By Anatole France
The real name of the subject of this preface is Jacques-Anatole Thibault. He was born in Paris, April 16, 1844, the son of a bookseller of the Quai Malaquais, in the shadow of the Institute. He was educated at the College Stanislas and published in 1868 an essay upon Alfred de Vigny. This was followed by two volumes of poetry: ‘Les Poemes Dores’ (1873), and ’Les Noces Corinthiennes’ (1876). With the last mentioned book his reputation became established.
Anatole France belongs to the class of poets known as “Les Parnassiens.” Yet a book like ‘Les Noces Corinthiennes’ ought to be classified among a group of earlier lyrics, inasmuch as it shows to a large degree the influence of Andre Chenier and Alfred de Vigny. France was, and is, also a diligent contributor to many journals and reviews, among others, ’Le Globe, Les Debats, Le Journal Officiel, L’Echo de Paris, La Revue de Famille, and Le Temps’. On the last mentioned journal he succeeded Jules Claretie. He is likewise Librarian to the Senate, and has been a member of the French Academy since 1896.
The above mentioned two volumes of poetry were followed by many works in prose, which we shall notice. France’s critical writings are collected in four volumes, under the title, ‘La Vie Litteraire’ (1888-1892); his political articles in ‘Opinions Sociales’ (2 vols., 1902). He combines in his style traces of Racine, Voltaire, Flaubert, and Renan, and, indeed, some of his novels, especially ‘Thais’ (1890), ‘Jerome Coignard’ (1893), and Lys Rouge (1894), which was crowned by the Academy, are romances of the first rank.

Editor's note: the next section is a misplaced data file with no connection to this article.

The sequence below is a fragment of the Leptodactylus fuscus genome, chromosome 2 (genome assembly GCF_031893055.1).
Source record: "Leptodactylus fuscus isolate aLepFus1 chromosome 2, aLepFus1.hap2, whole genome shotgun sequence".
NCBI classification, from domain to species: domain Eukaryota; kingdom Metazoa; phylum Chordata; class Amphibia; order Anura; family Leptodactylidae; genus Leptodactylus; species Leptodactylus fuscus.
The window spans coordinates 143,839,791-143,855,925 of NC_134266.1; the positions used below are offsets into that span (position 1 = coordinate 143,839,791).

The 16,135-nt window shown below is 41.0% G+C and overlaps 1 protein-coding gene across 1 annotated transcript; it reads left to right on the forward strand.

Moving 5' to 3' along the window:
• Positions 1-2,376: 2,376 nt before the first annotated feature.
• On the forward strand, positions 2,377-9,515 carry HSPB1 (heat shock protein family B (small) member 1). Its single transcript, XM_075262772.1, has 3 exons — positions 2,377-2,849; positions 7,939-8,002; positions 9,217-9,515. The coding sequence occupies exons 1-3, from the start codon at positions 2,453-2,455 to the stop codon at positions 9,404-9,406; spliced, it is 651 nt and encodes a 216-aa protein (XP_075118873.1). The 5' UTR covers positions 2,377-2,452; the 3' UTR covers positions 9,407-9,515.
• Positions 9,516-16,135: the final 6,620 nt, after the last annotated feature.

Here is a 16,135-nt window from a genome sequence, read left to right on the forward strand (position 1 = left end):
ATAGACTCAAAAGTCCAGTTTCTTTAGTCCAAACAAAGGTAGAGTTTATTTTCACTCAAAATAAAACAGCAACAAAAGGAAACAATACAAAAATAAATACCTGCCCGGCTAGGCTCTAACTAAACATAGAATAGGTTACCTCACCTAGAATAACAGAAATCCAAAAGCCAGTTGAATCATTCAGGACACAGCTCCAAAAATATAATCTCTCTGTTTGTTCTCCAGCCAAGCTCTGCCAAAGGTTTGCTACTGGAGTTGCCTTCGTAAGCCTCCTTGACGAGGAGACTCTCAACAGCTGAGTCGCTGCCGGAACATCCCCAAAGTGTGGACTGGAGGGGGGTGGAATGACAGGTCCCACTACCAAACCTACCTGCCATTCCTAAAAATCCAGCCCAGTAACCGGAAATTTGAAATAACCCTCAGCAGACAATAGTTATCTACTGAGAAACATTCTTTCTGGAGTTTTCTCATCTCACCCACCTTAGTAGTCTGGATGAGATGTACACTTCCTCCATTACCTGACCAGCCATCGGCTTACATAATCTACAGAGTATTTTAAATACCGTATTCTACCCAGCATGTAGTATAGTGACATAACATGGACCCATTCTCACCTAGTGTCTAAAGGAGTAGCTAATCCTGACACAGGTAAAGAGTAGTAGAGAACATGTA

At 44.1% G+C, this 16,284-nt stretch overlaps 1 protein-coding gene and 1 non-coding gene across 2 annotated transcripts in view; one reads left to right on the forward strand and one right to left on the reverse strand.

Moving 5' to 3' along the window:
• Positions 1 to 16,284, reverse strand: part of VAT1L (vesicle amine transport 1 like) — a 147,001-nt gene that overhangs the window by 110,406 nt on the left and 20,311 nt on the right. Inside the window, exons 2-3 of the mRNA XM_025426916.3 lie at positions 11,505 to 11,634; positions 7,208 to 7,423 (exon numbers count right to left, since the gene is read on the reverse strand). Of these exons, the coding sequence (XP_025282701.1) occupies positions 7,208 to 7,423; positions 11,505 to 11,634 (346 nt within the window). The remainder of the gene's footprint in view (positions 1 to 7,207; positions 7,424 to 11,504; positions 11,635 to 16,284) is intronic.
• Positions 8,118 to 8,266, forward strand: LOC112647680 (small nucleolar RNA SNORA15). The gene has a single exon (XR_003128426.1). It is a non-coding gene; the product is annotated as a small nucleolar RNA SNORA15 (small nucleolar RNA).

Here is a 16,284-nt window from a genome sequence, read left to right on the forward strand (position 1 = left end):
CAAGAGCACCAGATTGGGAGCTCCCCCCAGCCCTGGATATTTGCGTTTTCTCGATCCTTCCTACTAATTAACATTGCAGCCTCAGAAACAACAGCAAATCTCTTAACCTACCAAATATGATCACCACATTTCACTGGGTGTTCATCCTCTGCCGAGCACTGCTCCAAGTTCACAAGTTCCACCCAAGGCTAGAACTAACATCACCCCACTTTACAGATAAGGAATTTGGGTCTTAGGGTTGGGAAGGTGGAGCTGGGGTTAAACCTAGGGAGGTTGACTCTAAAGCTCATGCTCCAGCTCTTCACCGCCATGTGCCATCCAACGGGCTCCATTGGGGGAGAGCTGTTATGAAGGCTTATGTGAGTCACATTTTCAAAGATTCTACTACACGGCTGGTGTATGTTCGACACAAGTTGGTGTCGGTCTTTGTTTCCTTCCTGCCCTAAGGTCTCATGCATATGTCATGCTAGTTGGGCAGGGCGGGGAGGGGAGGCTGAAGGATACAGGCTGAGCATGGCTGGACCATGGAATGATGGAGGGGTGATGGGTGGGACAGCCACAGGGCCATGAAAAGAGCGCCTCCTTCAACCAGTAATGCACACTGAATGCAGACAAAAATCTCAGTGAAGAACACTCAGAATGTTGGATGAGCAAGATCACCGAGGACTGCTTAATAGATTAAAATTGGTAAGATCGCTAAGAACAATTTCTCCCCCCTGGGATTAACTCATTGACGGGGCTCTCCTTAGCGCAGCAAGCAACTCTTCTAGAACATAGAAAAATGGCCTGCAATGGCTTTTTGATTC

Criticism appears to Anatole France the most recent and possibly the ultimate evolution of literary expression, “admirably suited to a highly civilized society, rich in souvenirs and old traditions . . . . It proceeds,” in his opinion, “from philosophy and history, and demands for its development an absolute intellectual liberty . . . . . It is the last in date of all literary forms, and it will end by absorbing them all . . . . To be perfectly frank the critic should say: ’Gentlemen, I propose to enlarge upon my own thoughts concerning Shakespeare, Racine, Pascal, Goethe, or any other writer.’”
It is hardly necessary to say much concerning a critic with such pronounced ideas as Anatole France. He gives us, indeed, the full flower of critical Renanism, but so individualized as to become perfection in grace, the extreme flowering of the Latin genius. It is not too much to say that the critical writings of Anatole France recall the Causeries du Lundi, the golden age of Sainte-Beuve!